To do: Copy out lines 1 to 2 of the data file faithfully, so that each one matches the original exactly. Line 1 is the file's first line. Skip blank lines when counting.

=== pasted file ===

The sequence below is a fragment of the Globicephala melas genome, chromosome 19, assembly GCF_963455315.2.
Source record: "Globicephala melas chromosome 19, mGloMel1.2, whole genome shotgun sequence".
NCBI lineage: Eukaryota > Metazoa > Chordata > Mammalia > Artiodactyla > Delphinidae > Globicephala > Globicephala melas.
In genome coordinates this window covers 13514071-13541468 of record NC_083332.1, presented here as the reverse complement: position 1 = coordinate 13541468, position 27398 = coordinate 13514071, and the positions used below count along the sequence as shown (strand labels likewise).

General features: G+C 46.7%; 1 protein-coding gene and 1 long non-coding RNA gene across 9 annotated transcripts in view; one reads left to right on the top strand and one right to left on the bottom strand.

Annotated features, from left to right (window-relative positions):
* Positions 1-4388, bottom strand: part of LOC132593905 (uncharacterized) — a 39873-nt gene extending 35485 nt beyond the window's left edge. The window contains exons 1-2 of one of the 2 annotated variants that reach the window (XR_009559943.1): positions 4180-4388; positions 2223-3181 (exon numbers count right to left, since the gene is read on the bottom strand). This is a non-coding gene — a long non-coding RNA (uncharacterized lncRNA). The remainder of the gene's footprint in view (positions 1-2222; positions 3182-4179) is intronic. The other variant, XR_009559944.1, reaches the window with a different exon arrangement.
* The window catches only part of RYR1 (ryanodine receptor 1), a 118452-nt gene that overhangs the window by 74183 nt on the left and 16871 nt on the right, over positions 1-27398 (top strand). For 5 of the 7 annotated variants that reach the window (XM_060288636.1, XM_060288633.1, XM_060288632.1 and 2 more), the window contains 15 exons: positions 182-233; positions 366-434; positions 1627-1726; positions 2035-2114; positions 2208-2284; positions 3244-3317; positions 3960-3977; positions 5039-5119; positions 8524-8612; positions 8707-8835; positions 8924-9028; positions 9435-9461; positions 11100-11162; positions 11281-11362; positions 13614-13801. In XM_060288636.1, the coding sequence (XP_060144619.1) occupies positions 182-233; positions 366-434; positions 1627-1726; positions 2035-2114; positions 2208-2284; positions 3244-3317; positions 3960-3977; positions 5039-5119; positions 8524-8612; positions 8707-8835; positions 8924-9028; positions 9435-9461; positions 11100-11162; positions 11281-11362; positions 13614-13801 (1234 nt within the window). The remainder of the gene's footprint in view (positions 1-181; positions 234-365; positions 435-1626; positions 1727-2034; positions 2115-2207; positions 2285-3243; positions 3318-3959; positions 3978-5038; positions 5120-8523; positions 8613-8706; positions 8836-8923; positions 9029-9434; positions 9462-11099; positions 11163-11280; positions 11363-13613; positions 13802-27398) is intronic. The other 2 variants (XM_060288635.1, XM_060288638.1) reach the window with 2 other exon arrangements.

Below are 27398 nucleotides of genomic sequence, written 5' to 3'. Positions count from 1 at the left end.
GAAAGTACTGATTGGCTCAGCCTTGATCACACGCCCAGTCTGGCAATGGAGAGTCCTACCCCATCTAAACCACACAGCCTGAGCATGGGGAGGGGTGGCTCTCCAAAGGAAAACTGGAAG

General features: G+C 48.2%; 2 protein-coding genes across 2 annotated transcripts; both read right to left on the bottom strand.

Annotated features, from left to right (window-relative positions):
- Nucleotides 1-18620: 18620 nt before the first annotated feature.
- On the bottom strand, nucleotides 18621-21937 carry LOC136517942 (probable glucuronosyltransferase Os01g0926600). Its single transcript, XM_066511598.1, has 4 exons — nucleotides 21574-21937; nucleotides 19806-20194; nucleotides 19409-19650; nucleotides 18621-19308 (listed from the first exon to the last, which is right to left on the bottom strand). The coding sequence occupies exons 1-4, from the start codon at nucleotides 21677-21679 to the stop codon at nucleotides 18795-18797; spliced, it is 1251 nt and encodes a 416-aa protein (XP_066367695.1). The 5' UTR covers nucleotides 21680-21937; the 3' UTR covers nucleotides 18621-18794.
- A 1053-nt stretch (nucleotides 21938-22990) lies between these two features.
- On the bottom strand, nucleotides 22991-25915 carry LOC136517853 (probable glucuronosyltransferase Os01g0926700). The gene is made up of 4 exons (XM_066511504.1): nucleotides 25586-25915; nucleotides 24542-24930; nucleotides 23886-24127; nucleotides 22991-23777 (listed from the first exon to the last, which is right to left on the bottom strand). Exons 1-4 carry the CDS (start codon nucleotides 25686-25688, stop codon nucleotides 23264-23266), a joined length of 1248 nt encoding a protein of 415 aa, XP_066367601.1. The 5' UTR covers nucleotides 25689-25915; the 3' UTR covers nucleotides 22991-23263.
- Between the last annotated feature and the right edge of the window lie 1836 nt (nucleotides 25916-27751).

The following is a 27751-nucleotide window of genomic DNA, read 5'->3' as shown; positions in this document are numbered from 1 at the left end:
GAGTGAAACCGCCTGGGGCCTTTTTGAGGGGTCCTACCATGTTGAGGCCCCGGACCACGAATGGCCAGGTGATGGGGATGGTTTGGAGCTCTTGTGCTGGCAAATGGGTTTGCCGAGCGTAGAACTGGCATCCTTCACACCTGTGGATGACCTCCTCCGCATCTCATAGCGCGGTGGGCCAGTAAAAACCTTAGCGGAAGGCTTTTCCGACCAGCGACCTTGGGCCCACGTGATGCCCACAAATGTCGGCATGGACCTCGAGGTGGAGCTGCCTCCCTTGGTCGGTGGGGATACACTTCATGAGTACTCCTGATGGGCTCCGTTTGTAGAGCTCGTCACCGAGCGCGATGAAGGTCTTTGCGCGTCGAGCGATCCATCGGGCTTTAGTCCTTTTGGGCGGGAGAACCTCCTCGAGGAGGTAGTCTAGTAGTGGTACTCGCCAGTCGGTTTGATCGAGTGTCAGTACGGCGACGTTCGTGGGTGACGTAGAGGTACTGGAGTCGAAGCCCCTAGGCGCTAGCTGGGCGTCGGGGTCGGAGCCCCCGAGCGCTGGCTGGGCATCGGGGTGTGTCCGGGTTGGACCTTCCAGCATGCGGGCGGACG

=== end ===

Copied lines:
The sequence below is a fragment of the Globicephala melas genome, chromosome 19, assembly GCF_963455315.2.
Source record: "Globicephala melas chromosome 19, mGloMel1.2, whole genome shotgun sequence".